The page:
I'm following Linear Algebra Done Right by Axler. I understand the proof, but I wish understand the purpose of a step in the proof.

Why did the author change scalars of $(u_1,\dots ,u_m)$ from $a$ to $d$, where $a$ and $d$ are arbitrary scalars? Is this a stylistic change, for easier reading? Or is there some mathematical meaning behind the change of scalars?

The portion of interest is near the last parts of the proof.


If $V,W$ are subspaces of a finite-dimensional vector space, then $\dim(V+W)=\dim V+\dim W-\dim(V\cap W)$.


Let $V\cap W$ have basis $(u_1,\dots ,u_m)$, with $\dim(V\cap W)=m$.

A basis is linearly independent by definition. Therefore, we can extend the basis of $V\cap W$ to a basis $(u_1,\dots ,u_m,v_1\dots ,v_j)$ of $V$, with $\dim V=m+j$.

We also extend the basis of $V\cap W$ to a basis $(u_1,\dots ,u_m,w_1\dots ,w_k)$ of $W$, with $\dim W=m+k$.

Let $union$ be the list of vectors $(u_1,\dots ,u_m,v_1,\dots ,v_j,w_1,\dots ,w_k)$. We will show that $union$ is a basis of $V+W$. Doing so will complete the proof because:

$$\dim(V+W)=m+j+k=(m+j)+(m+k)-m=\dim V+\dim W-\dim(V\cap W)$$

$span(union)$ contains $V$ and $W$, hence $span(union)$ contains $V+W$. We need to show that $union$ is linearly independent, in order to show that $union$ is a basis of $V+W$.

To show this, suppose all $a,b,c$ are scalars. We need to prove that all the $a=b=c=0$.

$$a_1u_1+\dots +a_mu_m+b_1v_1+\dots +b_jv_j+c_1w_1+\dots +c_kw_k=0$$ $$c_1w_1+\dots +c_kw_k=-a_1u_1-\dots -a_mu_m-b_1v_1-\dots -b_jv_j$$

Hence, $c_1w_1+\dots +c_kw_k\in V$. All $w\in W$, so $c_1w_1+\dots +c_kw_k\in V\cap W$.

Because $(u_1,\dots ,u_m)$ is a basis of $V\cap W$, for some scalars d,

$$c_1w_1+\dots +c_kw_k=d_1u_1+\dots +d_mu_m$$

But $(u_1,\dots ,u_m,w_1,\dots ,w_k)$ is linearly independent, so the last equation implies all $c=d=0$. Our original equation involving $a,b,c$ becomes:

$$a_1u_1+\dots +a_mu_m+b_1v_1+\dots +b_jv_j=0$$

Because $(u_1,\dots ,u_m,v_1\dots ,v_j)$ is linearly independent, all $a=b=0$. Hence, $a=b=c=0$, as desired.

  • $\begingroup$ It's a mathematical change. It's not true a priori, that the set of scalars a and d are the same. $\endgroup$ – Teresa Lisbon Aug 15 '17 at 14:20
  • $\begingroup$ This question means that you don't understand the proof! $\endgroup$ – Cauchy Aug 15 '17 at 14:35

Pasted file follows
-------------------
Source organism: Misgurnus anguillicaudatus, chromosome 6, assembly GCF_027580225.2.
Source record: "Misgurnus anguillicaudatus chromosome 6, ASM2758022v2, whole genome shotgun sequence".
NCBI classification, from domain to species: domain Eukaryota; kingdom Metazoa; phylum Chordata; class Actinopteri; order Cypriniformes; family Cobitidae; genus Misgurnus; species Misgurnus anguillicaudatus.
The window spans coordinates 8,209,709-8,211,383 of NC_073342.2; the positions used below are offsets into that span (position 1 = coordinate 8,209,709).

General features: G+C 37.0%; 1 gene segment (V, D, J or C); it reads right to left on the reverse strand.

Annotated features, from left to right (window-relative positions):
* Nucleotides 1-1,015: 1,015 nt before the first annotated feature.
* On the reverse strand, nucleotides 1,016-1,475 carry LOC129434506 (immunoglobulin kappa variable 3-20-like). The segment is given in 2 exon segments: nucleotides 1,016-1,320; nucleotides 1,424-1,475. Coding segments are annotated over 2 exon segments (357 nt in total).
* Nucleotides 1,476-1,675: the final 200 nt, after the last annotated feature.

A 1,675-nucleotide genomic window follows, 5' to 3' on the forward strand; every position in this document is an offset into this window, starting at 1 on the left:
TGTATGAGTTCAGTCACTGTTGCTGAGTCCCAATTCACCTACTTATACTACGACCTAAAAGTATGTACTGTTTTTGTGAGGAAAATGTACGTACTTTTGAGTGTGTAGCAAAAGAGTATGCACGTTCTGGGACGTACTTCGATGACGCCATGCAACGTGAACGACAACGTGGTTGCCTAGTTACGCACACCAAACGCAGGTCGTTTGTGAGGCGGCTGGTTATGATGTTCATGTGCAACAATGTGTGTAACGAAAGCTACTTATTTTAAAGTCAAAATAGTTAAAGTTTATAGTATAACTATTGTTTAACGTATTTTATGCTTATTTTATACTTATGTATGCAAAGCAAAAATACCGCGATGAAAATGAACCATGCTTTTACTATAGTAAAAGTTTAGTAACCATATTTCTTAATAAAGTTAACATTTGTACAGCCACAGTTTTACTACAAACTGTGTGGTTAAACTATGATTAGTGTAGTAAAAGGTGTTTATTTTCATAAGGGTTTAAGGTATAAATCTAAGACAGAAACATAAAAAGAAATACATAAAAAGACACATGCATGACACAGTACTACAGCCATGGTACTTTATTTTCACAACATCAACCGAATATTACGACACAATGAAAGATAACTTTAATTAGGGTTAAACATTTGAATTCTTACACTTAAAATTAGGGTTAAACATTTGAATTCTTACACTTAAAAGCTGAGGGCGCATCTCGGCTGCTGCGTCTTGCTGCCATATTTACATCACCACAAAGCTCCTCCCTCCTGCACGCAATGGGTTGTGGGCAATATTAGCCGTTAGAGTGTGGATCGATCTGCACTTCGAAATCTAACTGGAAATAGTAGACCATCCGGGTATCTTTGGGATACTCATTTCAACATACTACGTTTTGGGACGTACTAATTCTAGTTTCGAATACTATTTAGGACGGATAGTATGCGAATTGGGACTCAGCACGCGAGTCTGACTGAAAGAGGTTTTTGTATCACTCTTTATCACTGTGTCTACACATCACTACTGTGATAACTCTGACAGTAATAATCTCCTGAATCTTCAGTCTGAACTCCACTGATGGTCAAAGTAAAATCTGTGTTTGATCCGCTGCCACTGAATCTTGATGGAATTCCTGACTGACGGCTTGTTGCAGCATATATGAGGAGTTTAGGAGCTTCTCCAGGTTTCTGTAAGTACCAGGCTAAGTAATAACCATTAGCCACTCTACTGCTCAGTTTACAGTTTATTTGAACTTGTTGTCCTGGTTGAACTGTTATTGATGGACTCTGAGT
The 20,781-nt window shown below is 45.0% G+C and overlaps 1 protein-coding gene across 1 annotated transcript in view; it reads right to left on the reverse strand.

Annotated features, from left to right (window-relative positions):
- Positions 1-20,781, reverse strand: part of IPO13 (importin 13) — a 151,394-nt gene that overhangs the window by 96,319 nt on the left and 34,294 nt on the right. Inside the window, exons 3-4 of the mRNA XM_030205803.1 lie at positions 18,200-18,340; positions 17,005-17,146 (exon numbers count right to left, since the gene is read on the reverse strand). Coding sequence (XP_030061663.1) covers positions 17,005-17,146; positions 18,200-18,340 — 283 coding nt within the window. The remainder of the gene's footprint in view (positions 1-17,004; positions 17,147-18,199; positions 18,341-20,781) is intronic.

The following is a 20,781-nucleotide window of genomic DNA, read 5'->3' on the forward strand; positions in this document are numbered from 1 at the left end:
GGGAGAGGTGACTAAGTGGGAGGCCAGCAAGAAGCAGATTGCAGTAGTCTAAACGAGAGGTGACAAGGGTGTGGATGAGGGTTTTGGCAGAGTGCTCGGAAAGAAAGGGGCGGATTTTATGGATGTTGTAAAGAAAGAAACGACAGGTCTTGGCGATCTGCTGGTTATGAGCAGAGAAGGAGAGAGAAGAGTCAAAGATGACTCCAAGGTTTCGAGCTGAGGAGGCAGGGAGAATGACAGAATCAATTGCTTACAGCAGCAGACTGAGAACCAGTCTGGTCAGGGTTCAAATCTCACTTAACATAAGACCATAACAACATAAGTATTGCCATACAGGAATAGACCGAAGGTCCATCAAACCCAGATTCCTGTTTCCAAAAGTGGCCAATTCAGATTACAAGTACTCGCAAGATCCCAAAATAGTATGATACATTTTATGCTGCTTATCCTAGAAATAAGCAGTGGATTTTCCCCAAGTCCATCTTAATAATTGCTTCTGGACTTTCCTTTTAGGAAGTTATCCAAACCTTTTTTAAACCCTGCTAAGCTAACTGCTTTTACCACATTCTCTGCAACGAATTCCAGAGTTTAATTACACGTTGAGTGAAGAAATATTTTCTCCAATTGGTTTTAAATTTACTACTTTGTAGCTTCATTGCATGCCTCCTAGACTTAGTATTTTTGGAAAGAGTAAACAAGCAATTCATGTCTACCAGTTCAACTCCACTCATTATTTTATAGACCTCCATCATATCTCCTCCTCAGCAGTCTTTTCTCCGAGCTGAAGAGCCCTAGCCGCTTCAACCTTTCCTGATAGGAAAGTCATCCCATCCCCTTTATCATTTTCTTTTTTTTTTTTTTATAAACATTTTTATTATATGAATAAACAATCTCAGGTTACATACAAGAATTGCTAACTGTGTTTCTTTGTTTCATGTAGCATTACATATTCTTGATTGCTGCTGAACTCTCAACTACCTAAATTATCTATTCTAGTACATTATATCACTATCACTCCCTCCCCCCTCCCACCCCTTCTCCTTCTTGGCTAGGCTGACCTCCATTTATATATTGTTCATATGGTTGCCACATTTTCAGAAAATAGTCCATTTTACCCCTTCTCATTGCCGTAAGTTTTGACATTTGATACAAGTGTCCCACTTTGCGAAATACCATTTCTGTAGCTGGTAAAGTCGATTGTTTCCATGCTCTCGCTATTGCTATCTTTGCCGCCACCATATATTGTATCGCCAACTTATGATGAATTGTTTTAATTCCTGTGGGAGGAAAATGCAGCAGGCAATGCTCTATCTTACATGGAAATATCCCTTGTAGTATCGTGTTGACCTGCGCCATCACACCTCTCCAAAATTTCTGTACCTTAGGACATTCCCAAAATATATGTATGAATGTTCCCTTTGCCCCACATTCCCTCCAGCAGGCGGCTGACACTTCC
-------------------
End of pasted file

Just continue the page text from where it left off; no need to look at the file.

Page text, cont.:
• $\begingroup$ @астонвіллаолофмэллбэрг Ah of course... after some thinking I finally got it. Thanks! Should I remove this question, since the answer is so trivial? $\endgroup$ – Zhengqun Koo Aug 15 '17 at 15:37
  • $\begingroup$ It's good that you thought yourself and got it. If you have got it, write an answer below, and call me, so that I can critique it. Then, you can accept the answer yourself, and close this question, rather than have it float around since it is resolved. $\endgroup$ – Teresa Lisbon Aug 15 '17 at 15:39
  • $\begingroup$ You are welcome. When you can do so, accept your answer and close this question, since it is resolved. Also, if you like this site, do use it more often! $\endgroup$ – Teresa Lisbon Aug 16 '17 at 23:26

Because both $(w_1,\dots ,w_k)$ and $(u_1,\dots ,u_m)$ are bases of same subspace $V\cap W$, each basis must be linearly independent.

Hence there is a unique set of scalars $c,d$ for each basis to represent a linear combination of any vector in the subspace. Let this vector be $x$.

$$c_1w_1+\dots +c_kw_k=x=d_1u_1+\dots +d_mu_m$$

The set of scalars $d$ could be, but is not constrained to, the set of scalars $a$. Again using the unique representation of vectors,

$$d_1u_1+\dots +d_mu_m=-a_1u_1-\dots -a_mu_m-b_1v_1-\dots -b_jv_j$$

(The linear combination of vectors $u\in V\cap W$ and $v\in V$, is in subspace $V\cap W$, by analogy to the similar proof for vector $w\in W$ being in subspace $V\cap W$.)

  • $\begingroup$ This answer is fine. $\endgroup$ – Teresa Lisbon Aug 16 '17 at 22:54

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